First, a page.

It’s never easy to live with someone else, whether you’ve known each other for years or just met. You may have different standards and styles, and it’s easy to get into disagreements. However, there are some steps you can take to make your living arrangement better for everyone involved.
Talk it Out
Before you move in together, take some time to talk about your expectations. Decide what is important to you to have a happy home and listen to your roommate’s needs and wants as well. Be open to having a conversation and compromising when needed. Some important things to discuss include:
- How important is cleanliness? Do you like your space spotless or are you OK with a more relaxed environment?
- How do you feel about guests? This is especially important if either of you (or both of you) have significant others. Be sure to set limits on how often guests can be over and if you don’t want them to stay on certain nights.
- How do you deal with noise? Do you like a quiet and peaceful space where you can unwind? Or does the silence drive you crazy?
- How do you want to deal with common spaces? Talk about your shared spaces like the kitchen and living room. Do you want to split the cost of furniture and dishes or do you want to keep your belongings separate? Do you want to set up a schedule for when you get the space or come and go as you please?
It’s important to be honest during this discussion so you and your roommate know what to expect coming in. This will make sure you’re compatible and that you’re not in for a lot of disagreements and frustration.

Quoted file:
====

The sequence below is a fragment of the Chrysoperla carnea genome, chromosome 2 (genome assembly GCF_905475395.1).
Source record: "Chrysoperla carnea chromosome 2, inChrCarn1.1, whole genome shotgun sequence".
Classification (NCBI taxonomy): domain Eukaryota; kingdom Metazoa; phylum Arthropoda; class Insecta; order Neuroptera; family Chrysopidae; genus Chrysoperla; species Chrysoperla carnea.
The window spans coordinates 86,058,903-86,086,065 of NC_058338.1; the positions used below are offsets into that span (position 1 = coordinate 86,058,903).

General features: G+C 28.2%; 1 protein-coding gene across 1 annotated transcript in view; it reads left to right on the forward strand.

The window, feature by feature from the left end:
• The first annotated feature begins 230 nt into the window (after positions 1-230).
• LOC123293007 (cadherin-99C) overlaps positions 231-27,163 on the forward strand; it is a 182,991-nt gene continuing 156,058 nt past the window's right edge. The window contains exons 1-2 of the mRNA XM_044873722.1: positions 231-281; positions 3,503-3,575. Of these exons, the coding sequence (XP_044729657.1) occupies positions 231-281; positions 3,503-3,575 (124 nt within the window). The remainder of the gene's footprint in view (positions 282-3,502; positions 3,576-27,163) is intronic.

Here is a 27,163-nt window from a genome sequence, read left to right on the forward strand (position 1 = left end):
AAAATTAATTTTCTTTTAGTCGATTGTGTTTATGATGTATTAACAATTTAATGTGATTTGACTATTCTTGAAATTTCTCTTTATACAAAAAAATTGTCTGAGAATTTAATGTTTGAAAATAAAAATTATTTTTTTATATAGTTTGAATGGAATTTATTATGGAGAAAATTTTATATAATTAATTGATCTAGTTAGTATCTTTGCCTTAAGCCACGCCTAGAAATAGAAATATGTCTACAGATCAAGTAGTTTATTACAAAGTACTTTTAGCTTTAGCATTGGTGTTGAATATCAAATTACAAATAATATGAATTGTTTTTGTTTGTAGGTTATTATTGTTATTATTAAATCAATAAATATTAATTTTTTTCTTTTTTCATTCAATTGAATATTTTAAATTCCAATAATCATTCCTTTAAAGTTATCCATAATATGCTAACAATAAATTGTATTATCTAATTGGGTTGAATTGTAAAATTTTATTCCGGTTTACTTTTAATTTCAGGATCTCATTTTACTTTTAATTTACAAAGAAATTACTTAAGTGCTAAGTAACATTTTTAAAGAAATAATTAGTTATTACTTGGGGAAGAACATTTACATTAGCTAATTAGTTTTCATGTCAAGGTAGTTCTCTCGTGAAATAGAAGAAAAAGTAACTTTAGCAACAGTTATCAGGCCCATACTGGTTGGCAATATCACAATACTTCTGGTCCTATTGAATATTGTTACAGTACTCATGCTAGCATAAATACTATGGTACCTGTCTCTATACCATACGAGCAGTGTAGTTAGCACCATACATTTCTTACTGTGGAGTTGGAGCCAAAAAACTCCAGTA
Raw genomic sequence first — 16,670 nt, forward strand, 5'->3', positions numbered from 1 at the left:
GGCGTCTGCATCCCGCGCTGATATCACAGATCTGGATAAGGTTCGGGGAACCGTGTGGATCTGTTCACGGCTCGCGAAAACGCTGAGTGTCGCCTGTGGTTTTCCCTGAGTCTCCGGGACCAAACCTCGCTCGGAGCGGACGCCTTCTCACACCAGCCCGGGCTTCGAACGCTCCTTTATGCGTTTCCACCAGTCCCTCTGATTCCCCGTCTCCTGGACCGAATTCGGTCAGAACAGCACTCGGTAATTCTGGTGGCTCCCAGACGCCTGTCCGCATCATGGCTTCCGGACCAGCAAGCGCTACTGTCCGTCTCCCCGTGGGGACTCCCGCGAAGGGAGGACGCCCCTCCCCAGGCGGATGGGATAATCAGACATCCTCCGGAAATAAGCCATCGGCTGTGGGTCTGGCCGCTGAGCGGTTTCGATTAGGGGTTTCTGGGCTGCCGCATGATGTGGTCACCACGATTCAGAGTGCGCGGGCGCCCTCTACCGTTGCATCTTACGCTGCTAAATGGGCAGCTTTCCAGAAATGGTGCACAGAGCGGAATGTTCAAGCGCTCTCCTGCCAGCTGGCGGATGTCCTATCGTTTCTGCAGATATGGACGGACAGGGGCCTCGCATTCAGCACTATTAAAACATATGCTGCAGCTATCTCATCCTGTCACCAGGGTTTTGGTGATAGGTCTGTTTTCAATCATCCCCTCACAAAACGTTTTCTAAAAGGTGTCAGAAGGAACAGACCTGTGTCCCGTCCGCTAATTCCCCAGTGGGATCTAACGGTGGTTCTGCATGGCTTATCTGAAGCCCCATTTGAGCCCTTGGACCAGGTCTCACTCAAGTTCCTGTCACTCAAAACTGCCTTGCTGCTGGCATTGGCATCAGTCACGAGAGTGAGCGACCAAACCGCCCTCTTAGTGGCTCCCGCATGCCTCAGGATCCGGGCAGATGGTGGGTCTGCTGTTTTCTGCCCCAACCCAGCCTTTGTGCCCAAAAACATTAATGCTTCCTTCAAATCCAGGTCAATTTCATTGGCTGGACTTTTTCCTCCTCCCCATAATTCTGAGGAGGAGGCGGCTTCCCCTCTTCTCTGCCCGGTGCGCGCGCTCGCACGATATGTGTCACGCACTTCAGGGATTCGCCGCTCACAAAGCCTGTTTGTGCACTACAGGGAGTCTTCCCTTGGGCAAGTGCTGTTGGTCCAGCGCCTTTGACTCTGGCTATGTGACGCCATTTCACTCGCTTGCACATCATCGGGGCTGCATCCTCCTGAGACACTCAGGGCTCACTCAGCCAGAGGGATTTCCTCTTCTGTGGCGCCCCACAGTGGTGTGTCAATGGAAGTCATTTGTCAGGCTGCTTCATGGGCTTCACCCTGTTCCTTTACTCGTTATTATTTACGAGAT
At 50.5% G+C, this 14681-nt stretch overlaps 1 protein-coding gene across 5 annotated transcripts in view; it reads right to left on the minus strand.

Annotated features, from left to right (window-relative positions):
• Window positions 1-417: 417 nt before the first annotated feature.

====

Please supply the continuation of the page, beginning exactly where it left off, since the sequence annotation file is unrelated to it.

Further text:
Set Boundaries and Rules
Once you get a general idea of how you both want to live, set some more formal rules. Here are a few to consider:
- Agree on money: Decide how you want to split your bills and who is in charge of paying the rent, utilities, internet, and any other shared costs. If one roommate forgets to pay or is late, set up a plan for how it should be dealt with and any consequences.
- Make a chore chart: While you both may agree that you want to keep the apartment fairly clean, it can be difficult to motivate yourself (or your roommate) to actually do the chores. Decide who is doing what and how often and then make a chart to hang on the fridge. Again, you may want to decide on how you want to handle the situation if the chores are not done on time.
- Set physical boundaries: Whether or not you are OK with your roommate borrowing your personal belongings, you should set some boundaries. If you said that your roommate can borrow your clothes, make a rule that they need to ask you first. If you share groceries, both parties should replace any items that they finish off, such as the milk or coffee creamer.
Even if you agree on your living arrangements before you move in, it’s good to know where the line is drawn so there aren’t any unexpected arguments.
Create a Roommate Agreement
It may be helpful to write down a roommate agreement that you both sign before moving in. This ensures that everyone is on the same page and understands the rules and expectations of living in the apartment. If you already live with a roommate and are experiencing some conflict, creating a roommate agreement may help you compromise and resolve your problems. Both parties should sign the agreement so they are accountable.
Living with a roommate can be a great experience or a nightmare. Understand that confrontations happen with even the best of friends, but if you are respectful and courteous of your roommate’s needs, you can share your space easily and happily.